Yesterday at our sister blog, Yen for Living, we posted an article about big cars that probably needs some clarification. By no means are we fans of big cars and, in fact, we sort of denounced cars in general when we sold ours in 2006. We aren’t necessarily against cars in principle, but the automobile is privileged way too much in Japan and America (we can’t vouch for Europe and the rest of Asia). We simply wanted to comment ironically on what we thought was the strange marketing logic of GM, and also wanted to use this photo of a Hummer that is parked not far from our apartment. The fact that the owner needs to rent two parking spaces says a lot about Japan’s car-ownership situation, though it should be pointed out that these spaces only cost ¥4,000 each. For another look at how parking explains Japan’s car-ownership situation, after the jump is an article we wrote for the Asahi Shimbun in 2004, when we were still car owners ourselves.
The most important socioeconomic aspect of life in Japan is the premium placed on physical space. Other countries in Asia are more crowded, but unlike Japan’s their citizens do not enjoy a standard of living commensurate with America’s and Europe’s.
The relative lack of space limits the Japanese people’s ability to exercise their consumer impulses, but exercise them they do. Take motor vehicles. Japan’s automotive industry is second only to America’s, which means the Japanese are encouraged to buy and drive cars even though there isn’t enough space for them. The government can build all the highways it wants, but it also has to take into account the fact that sometimes those vehicles need to be at rest, and there isn’t enough space for the millions of Japanese cars to do that, at least not all at the same time.
When you buy a car in Japan you have to show proof that you have a parking space before the dealer will register the car and release it into your possession. If you own your own residence, you have to produce your floor plan. If you rent a space, you have to bring proof from the landlord.
Though newcomers to Japan, especially Americans who tend to think of car ownership as a Constitutional guarantee, may look upon this rule as yet another niggling bureaucratic annoyance, it makes sense. In fact, it doesn’t go far enough since it only covers cars at the time of purchase. Once you have registered your car, you never have to re-register it, no matter how many times you move, which means that when you do move you aren’t required by law to secure a parking space. The regulation itself is a good idea, but without consistency of application it’s meaningless.
Such consistency would have saved me a lot of trouble when I moved to Saitama in the early 90s. At the time, I had a car and was looking to move out of my small apartment in Kawasaki and into a house. The location of the house didn’t matter as much as the fact that it have a parking space. An acquaintance who lived in Omiya told me of a house-for-rent and I contacted the owner.
There was no parking space, but there was a small prefabricated structure attached to the house. The structure was delapidated and dangerous so I convinced the landlord to destroy it so that I could use the space for parking.
To access the space, I had to go down a short, narrow street and make a sharp turn to the right. The street had no curbs. It was simply a stretch of gravel and concrete between two rows of houses. My house was at the end. After the prefab was destroyed and I started using the parking space, I awoke one morning to find that my neighbor across the street had, overnight, erected a fence literally in the middle of the street. He had driven metal posts right into the concrete.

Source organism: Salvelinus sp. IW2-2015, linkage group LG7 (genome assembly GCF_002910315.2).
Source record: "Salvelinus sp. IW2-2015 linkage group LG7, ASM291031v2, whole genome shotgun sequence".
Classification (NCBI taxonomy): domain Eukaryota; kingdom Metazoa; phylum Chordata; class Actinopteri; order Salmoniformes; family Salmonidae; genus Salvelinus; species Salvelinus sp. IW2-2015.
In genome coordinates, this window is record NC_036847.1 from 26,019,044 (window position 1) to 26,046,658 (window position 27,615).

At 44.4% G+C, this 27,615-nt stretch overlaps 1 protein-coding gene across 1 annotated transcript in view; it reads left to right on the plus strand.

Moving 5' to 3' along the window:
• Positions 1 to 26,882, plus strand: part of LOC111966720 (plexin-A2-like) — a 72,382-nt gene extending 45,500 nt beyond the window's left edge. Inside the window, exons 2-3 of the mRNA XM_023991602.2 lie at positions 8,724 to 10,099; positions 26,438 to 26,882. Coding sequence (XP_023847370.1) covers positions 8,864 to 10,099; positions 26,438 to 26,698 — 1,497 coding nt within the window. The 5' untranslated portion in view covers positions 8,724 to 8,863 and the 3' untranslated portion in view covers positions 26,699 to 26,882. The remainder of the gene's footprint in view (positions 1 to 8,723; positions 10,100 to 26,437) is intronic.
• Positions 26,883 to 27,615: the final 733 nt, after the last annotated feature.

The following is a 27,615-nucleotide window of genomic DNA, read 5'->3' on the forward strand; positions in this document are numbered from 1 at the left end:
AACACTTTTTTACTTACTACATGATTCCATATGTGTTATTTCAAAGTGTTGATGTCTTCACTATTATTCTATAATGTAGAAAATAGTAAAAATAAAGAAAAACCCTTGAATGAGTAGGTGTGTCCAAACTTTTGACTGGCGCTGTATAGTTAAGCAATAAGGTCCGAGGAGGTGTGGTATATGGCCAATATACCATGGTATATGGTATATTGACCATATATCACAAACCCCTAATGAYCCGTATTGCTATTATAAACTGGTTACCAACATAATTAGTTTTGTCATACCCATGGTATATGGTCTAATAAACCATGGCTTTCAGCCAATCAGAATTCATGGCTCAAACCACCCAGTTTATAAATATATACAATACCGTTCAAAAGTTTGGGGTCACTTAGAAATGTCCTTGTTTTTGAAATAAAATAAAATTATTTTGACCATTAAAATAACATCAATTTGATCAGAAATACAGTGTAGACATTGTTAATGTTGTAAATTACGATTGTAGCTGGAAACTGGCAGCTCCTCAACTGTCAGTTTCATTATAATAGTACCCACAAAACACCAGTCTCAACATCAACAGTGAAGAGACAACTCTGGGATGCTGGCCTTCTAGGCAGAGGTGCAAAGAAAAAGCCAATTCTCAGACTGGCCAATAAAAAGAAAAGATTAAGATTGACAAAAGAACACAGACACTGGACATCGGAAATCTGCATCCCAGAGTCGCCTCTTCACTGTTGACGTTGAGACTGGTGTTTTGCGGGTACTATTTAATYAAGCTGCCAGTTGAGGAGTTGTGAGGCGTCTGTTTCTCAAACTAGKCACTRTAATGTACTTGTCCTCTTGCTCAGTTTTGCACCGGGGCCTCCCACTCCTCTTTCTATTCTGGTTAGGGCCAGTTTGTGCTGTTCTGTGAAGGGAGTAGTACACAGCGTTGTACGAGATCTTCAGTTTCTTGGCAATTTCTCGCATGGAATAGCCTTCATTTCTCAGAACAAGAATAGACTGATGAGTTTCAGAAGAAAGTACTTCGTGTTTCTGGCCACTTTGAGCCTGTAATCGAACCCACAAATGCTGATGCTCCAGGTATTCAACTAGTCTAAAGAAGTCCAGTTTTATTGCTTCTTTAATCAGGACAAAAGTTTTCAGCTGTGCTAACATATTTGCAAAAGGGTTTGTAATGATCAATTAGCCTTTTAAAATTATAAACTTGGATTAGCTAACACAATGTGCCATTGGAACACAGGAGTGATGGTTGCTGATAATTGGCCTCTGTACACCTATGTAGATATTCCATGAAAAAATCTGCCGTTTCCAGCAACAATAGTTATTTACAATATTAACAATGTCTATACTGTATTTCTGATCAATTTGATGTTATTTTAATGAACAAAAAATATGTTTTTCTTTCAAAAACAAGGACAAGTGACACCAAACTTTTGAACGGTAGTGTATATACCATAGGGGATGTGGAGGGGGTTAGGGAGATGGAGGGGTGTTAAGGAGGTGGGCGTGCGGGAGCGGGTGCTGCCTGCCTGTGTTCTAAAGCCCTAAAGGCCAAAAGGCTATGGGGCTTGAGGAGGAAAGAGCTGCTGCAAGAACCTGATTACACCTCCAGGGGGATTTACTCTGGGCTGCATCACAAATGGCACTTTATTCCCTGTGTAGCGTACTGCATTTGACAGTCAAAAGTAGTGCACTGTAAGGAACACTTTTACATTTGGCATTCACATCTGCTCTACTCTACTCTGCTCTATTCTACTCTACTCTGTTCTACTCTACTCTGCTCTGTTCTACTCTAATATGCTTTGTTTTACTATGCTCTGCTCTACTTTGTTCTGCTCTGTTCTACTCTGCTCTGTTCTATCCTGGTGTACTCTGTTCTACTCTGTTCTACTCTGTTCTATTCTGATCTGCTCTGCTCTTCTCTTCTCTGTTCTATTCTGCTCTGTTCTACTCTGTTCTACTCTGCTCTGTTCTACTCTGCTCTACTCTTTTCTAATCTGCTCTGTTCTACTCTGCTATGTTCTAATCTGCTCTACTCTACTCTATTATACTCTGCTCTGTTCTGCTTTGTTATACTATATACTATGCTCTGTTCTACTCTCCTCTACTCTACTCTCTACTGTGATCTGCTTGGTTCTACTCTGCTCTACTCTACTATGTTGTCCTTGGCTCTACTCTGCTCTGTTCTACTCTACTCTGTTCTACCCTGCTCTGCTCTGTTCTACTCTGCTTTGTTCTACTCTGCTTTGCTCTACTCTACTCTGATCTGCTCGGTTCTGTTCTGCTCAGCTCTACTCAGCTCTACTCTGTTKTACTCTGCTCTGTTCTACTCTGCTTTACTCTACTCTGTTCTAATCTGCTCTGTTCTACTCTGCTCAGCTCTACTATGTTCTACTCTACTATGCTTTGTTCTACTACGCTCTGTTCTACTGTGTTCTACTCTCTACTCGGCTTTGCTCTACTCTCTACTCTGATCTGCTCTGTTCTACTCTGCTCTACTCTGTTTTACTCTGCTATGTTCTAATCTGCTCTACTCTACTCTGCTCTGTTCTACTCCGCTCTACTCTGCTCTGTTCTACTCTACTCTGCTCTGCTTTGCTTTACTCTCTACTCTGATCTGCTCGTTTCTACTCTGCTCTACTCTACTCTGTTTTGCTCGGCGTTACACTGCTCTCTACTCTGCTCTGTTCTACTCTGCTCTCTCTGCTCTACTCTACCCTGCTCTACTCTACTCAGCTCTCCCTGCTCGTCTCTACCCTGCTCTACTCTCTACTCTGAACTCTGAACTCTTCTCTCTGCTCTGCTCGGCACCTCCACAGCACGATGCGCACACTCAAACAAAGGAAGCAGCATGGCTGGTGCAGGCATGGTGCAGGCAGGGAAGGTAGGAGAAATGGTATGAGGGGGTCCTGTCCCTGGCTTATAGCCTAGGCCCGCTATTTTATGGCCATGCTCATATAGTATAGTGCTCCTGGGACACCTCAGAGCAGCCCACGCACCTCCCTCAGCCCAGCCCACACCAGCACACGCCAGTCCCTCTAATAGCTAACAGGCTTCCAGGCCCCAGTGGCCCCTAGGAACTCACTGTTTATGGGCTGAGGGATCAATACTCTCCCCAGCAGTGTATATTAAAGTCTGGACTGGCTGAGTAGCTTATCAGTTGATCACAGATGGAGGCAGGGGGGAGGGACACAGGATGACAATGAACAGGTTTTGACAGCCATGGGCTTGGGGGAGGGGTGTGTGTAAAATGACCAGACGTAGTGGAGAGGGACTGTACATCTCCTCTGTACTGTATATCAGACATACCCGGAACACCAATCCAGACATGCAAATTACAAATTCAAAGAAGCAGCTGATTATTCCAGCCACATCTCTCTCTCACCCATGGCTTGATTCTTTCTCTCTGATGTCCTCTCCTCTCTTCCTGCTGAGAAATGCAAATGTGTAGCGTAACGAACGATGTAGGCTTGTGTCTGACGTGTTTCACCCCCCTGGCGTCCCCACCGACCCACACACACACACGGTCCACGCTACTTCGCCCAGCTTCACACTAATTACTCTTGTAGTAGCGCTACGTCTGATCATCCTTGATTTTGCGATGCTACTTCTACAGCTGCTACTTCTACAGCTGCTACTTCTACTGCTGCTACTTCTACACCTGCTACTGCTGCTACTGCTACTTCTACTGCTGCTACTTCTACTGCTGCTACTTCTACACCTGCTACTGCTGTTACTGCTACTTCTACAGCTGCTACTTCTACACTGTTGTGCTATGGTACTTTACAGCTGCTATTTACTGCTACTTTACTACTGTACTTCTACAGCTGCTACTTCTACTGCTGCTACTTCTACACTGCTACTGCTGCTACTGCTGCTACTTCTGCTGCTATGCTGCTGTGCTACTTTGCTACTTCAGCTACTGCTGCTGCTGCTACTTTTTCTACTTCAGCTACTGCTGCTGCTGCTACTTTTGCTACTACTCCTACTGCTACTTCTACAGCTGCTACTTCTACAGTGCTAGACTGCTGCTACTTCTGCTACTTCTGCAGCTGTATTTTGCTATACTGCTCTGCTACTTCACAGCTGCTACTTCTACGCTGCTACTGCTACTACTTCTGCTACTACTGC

Because of the position of the fence and the angle of my parking space, it was impossible to maneuver the car into the space without a lot of backing-and-forwarding. I did not confront the neighbor but called my landlord. He later told me that the street between the houses was not public property–the concrete covered the invisible divide between the neighbor’s land and mine, and that the neighbor had simply placed the fence on the edge of his land.
Why he did so became obvious. The neighbor did not have a parking space, either, but simply parked his car in front of his house on the street. Having noticed that I was going to use this same street as a driveway he decided to preemptively guarantee his own space. My landlord was upset, not because of the neighbor’s handiwork, but because he realized he had destroyed the prefab for no good reason. (When I eventually moved out, he tried to subtract the cost of destroying the prefab from my security deposit.) In any case, he refused to talk to the neighbor about removing or altering the fence. He felt it was the neighbor’s right.
In the end, I had to rent a space about ten minutes away from my house by bicycle, and consequently I didn’t use the car as much as I might have had the space been right next to the house. The parking problem turned out to be a blessing in disguise. Owning a car in Japan, I realized, is sort of stupid.
Don’t forget to tell people in the states, that is very wise to pay for a parking space for your BICYCLE( app 2700Y a month), if you want to park your bike near the train station. Learned that the hard way, a few times when the city came by, clipped the lock on my bike, took it to a huge warehouse, and forced me to pay a fine to get it back. Oh those were the days.
As for owning a car in Japan, stupid perhaps, but oh so convenient at times.
By the way, I remember back in 1990, ALL the cars were white. Almost 95%.
In the 1980s I taught English briefly at Toyota Motors in Aichi, and one time I asked an engineer why the color white was so popular for cars in Japan. He said, “Because the resale value is higher.” So I asked, “Why is the resale value higher?” He answered, “Because white is popular.” I asked, “Why is white so popular?” He answered, “Because the resale value…”